The new strategy plays on the asymmetry of monetary policy: it is easier to let inflation accelerate in good times – which only entails not acting (keeping rates unchanged) – than propping it up in bad times, because at some point the latter would require ever more action which would collide with the zero bound limit to policy rates.
Mobeen Tahir, Associate Director, Research, WisdomTree | The biggest challenge facing the Fed in the coming months (and years) is to sketch a roadmap for closing the floodgates of liquidity. At this point in time, it might seem like a ‘nice problem to have’. But given long and variable lags between policy implementation and impact on economy, these are issues the Fed needs to be thinking about now. While the Fed’s mandate is to promote maximum employment and ensure price stability, markets have become highly dependent on central bank accommodation as a propellant. As unemployment (currently 10.2% in the US) decreases and inflation (US Core Personal Consumption Expenditure Index inflation is currently 0.9%) rises closer to the Fed’s desired target level of 2%, the central bank will need to tighten policy.
David Lafferty (Natixis) | Central banks have pinned the front end to zero – or lower – but real rates and inflation premiums have some room to rise into the recovery phase – as slow as it may be. Yields will also see some upward pressure when the Fed and other central banks eventually begin to slow QE purchases. At this point, the Fed would prefer not to discuss going negative as the overnight market recently priced. Another sell-off or prolonged shutdown might put negative rates on the table, but we’re not there yet.
Markus Allenspach, Head Fixed Income Research, Julius Baer | At this stage, the corporate bond market needs support from the Federal Reserve to digest the negative news flow, such as the net tightening of lending standards for commercial and industrial loans in the senior loan officers’ survey published yesterday or the numerous cyclical data showing the depth of the contraction in the current quarter.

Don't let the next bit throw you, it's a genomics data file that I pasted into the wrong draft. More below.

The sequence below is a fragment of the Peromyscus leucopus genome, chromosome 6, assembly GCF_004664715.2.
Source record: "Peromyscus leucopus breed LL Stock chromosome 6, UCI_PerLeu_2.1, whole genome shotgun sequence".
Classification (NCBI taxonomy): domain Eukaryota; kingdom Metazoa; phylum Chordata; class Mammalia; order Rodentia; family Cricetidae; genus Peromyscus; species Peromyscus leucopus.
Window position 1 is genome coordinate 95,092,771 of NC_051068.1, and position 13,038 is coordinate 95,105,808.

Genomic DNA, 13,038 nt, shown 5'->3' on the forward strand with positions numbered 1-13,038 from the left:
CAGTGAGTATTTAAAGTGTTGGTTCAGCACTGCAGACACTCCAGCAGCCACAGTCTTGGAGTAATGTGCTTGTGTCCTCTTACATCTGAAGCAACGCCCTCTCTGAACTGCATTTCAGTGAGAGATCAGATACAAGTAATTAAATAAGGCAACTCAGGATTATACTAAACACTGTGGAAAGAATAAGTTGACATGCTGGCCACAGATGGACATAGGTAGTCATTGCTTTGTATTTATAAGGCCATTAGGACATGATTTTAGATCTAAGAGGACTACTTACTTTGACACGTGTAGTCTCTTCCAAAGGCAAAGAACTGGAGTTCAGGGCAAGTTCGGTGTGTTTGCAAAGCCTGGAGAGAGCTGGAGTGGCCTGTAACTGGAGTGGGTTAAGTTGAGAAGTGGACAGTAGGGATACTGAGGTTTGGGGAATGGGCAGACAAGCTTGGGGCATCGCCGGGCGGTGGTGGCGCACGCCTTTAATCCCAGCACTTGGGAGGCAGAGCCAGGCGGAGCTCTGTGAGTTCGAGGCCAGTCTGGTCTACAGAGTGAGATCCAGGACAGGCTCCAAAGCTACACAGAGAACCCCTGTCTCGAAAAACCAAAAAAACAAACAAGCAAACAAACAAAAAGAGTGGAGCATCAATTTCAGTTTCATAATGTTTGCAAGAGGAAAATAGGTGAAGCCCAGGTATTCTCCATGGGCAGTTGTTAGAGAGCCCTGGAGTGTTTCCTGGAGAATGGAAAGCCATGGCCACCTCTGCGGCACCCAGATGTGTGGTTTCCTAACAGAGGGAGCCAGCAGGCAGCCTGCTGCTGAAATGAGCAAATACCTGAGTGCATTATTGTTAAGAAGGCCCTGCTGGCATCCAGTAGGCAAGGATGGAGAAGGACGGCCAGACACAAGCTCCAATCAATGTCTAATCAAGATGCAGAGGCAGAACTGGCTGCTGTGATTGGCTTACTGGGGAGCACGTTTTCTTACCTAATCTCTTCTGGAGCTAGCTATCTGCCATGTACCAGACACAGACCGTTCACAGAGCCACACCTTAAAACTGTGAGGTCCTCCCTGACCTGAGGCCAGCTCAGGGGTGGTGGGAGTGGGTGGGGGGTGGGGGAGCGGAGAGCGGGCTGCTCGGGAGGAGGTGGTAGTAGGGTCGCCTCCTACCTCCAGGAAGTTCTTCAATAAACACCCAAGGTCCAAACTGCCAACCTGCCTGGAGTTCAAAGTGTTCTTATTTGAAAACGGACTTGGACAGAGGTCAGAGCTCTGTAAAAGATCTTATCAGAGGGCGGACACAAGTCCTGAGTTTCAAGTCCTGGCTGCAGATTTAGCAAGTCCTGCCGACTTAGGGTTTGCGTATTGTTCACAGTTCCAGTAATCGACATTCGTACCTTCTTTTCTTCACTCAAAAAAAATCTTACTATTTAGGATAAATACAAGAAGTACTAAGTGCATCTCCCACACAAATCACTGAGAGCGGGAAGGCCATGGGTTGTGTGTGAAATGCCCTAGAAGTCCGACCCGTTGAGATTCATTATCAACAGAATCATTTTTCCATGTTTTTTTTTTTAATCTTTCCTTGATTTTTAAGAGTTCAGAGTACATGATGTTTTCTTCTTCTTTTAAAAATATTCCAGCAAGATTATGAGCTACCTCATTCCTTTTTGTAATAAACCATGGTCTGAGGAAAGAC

J.P.Marín Arrese | Jerome Powell raises the stakes day by day by making bolder than ever decisions. He shatters the image of shyness, prudence and circumspection he offered when taking over the Fed chairmanship. His last daring move has left markets flabbergasted. No wonder. He has pledged 2.3 trillion to buy ungraded bonds and to set up a massive lending facility for Main Street companies, thus breaking the golden rule of including only high-rated paper in the Fed balance sheet.
CaixaBank Research | The Fed has cut interest rates in 2019 for the first time in 11 years. However, it has barely lowered its growth outlook for the US and has justified the cut with the weakness of inflation and the persistence of risks. Is it possible that the Fed has changed its reaction function? The results of the analysis in this article suggest so.
Could the yuan substitute the dollar and become the predominant currency? I would ask the following question: if you had some dollars, would you change them for yuan? No you wouldn’t, would you? We would like to demonstrate that the yuan is in no way a substitute for the dollar.
Benjamin Cole | The worldwide bond market tops $100 trillion, and we live in a world (as we are incessantly told) of global capital markets. All told, there is more than $217 trillion in global debt outstanding, and that figure rises by many trillions every year, reports the Institute of International Finance.
Pablo García Gómez (Carax Alphavalue) |Sector earnings from Europe for the second half of 2017 have been overall solid, with some positive surprises from “heavy cyclicals” like oil and metals and mining.
On the eve of the Jackson Hole Fed gathering, the San Francisco Reserve Bank Chairman, John Williams, has launched an enlightening debate on the challenge raised by protracted natural interest rates. The so-called r-star would rank now close to zero in the US and below that threshold in the Eurozone.